Richard Hunt is the President and CEO of the Consumer Bankers Association. The organization recently released a white paper titled “The Case For Regulation Through Rulemaking & Guidance,” advocating for the bureau to use rulemaking and informal written guidance in lieu of enforcement when creating guidelines or interpretations of existing regulatory standards.
Last month, the Senate confirmed President Joe Biden’s pick to lead the Consumer Financial Protection Bureau, Rohit Chopra, as its new director. The CFPB holds significant influence for millions of American families and, in just a few short weeks, has already signaled its intent to address growing regulatory inequities in the rapidly evolving banking landscape.
Because the bureau is governed by a single appointed director, the agency has suffered from a political pendulum since its inception nearly a decade ago, with each new administration intent on pursuing its own regulatory priorities. This leadership structure has also led to considerable uncertainty for consumers, small businesses and financial institutions as they seek to comply with ever-changing regulatory requirements.
As he settles into his new role, it is critical Director Chopra establishes clear and transparent rules of the road that apply fairly to all market participants to ensure the bureau’s mission of protecting consumers is achieved long after his own tenure concludes.
In the past, the bureau has used its authority to sidestep the formal rulemaking process by announcing new regulatory standards through enforcement actions instead of issuing rules or guidance. This policy, more commonly known as "regulation by enforcement," has been appealing to the bureau because it yields flashy headlines and a nice political shot in the arm. But rarely, if ever, is it in the best interest of the consumers America’s leading banks are working to serve.
This type of conduct is akin to police officers arbitrarily setting the speed limit by giving out tickets rather than having a posted speed limit. By this logic, according to the police, the speed limit is what they believe to be unreasonable, while drivers are left to make their best judgment assessing an unknown limit on any given day.
As the head of the CFPB, Director Chopra has a responsibility to use all of the bureau’s tools to prevent consumer harms, ensure compliance, and hold financial institutions accountable when they break the rules. Unfortunately, regulation by enforcement is not the vehicle to serve this objective, as evidenced by the bureau’s enforcement action against PHH Corp. in 2016. There, the bureau alleged PHH’s captive mortgage re-insurance arrangement violated the Real Estate Settlement Procedures Act, a position inconsistent with the Department of Housing and Urban Development’s prior interpretation. On appeal, the court rejected the CFPB’s new interpretation of RESPA, but also concluded that the CFPB’s attempt to apply this new interpretation retroactively violated due process. Despite years litigating the case, the CFPB was unsuccessful in its effort to regulate PHH’s conduct by enforcing a new legal interpretation.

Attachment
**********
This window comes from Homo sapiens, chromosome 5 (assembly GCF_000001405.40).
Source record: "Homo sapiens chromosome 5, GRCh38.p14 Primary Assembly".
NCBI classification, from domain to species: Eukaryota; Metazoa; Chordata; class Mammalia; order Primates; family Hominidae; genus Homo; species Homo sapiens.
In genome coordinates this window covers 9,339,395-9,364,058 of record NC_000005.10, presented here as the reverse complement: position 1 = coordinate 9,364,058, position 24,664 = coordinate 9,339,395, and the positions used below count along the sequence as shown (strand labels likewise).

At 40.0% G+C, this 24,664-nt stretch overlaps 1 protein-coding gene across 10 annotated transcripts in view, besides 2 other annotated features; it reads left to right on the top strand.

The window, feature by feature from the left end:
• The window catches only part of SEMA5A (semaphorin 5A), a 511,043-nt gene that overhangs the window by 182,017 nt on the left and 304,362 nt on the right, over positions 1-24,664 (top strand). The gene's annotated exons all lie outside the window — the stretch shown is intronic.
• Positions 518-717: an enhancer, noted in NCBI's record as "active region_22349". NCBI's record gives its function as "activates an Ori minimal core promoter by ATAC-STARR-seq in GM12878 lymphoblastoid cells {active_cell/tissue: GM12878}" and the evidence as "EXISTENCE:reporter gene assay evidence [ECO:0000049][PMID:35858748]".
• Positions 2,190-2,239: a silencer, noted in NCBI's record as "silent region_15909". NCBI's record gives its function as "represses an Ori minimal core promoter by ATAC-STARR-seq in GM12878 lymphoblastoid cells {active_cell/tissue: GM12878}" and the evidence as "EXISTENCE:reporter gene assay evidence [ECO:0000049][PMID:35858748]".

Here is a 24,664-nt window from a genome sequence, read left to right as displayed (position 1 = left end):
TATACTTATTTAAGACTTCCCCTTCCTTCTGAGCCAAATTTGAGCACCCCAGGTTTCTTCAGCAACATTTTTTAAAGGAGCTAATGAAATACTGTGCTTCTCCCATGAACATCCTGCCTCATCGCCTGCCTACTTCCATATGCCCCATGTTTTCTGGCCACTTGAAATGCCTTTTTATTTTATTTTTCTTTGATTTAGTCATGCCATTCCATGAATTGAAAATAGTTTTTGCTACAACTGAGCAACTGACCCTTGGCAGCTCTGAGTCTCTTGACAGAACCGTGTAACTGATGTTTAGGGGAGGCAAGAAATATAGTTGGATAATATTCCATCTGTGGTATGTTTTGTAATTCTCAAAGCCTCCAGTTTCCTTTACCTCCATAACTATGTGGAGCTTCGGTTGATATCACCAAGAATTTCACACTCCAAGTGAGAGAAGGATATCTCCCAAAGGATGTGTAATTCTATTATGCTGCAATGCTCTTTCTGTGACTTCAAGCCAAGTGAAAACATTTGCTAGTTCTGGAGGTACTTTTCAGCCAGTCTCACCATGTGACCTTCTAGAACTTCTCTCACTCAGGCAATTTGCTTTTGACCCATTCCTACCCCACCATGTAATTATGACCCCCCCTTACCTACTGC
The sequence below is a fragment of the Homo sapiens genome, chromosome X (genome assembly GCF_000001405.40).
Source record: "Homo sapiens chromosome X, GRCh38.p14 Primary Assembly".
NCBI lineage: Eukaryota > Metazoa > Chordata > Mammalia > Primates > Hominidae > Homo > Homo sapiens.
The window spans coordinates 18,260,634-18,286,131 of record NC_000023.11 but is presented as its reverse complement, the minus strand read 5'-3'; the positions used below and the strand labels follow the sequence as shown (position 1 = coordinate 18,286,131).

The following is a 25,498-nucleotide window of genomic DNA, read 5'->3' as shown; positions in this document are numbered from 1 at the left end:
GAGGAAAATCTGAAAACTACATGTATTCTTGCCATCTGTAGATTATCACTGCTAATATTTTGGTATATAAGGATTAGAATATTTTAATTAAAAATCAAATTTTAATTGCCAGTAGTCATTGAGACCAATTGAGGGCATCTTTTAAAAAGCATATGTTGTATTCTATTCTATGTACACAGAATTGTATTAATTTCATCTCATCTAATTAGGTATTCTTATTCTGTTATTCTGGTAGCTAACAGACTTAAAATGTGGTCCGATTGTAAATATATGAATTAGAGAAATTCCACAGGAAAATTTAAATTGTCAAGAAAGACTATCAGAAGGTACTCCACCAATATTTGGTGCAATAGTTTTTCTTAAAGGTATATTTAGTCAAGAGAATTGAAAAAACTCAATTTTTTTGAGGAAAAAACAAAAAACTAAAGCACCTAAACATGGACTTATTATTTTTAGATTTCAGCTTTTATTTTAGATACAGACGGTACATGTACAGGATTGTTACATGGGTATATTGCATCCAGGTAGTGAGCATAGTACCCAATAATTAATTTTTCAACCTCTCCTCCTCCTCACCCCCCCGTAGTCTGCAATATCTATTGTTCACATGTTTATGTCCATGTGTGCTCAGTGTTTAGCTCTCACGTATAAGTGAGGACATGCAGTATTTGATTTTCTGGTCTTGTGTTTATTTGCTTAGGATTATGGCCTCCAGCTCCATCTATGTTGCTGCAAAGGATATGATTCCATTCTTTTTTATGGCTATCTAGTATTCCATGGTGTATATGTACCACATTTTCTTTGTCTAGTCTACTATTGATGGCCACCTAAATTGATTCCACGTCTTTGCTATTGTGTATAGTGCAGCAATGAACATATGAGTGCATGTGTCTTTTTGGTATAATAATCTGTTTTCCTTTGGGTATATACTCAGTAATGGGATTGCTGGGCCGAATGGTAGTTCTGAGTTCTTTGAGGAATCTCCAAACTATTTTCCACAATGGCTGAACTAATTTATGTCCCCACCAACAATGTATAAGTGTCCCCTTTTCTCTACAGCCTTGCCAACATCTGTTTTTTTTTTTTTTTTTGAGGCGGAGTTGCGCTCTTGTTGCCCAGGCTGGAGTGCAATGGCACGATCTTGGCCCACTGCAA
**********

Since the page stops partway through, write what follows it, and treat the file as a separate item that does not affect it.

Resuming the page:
As a result of regulation by enforcement, banks have been forced to spend significant resources to comply with new "rules" they didn’t know existed until announced by judgment or consent order, threatening banks’ ability to provide consumers access to financial products and services. In other words, when the bureau uses this tactic, the very people they aim to protect — consumers — are those most often harmed.
Instead, the bureau should engage in a thoughtful rulemaking process which gathers stakeholder feedback and provides clear notice to all parties through adherence to the Administrative Procedures Act. In fact, the very core of the APA, which governs the rulemaking process for all federal agencies, states "the agency shall afford interested persons an opportunity to participate in the rulemaking through submission of written data, views, or arguments." This approach ultimately leads to the implementation of well-founded rules which are debated, examined and their impact carefully considered before being applied to the marketplace.
Of course, a thoughtful rulemaking process to implement regulatory priorities can be tedious and time-consuming. That’s the point. While testifying before the House Financial Services Committee in late October during the CFPB’s semiannual review, Director Chopra committed to providing industry transparent regulations, stating "the best situation is when the law is clear and easy to administer and enforce. I want the law to be durable and understandable."
Time will tell if Director Chopra’s CFPB will follow through with this assurance. But given the changing landscape of the banking industry, it is more important now than ever for the bureau to engage in an open rulemaking process yielding clear compliance and enforcement standards to protect all consumers today and for years to come.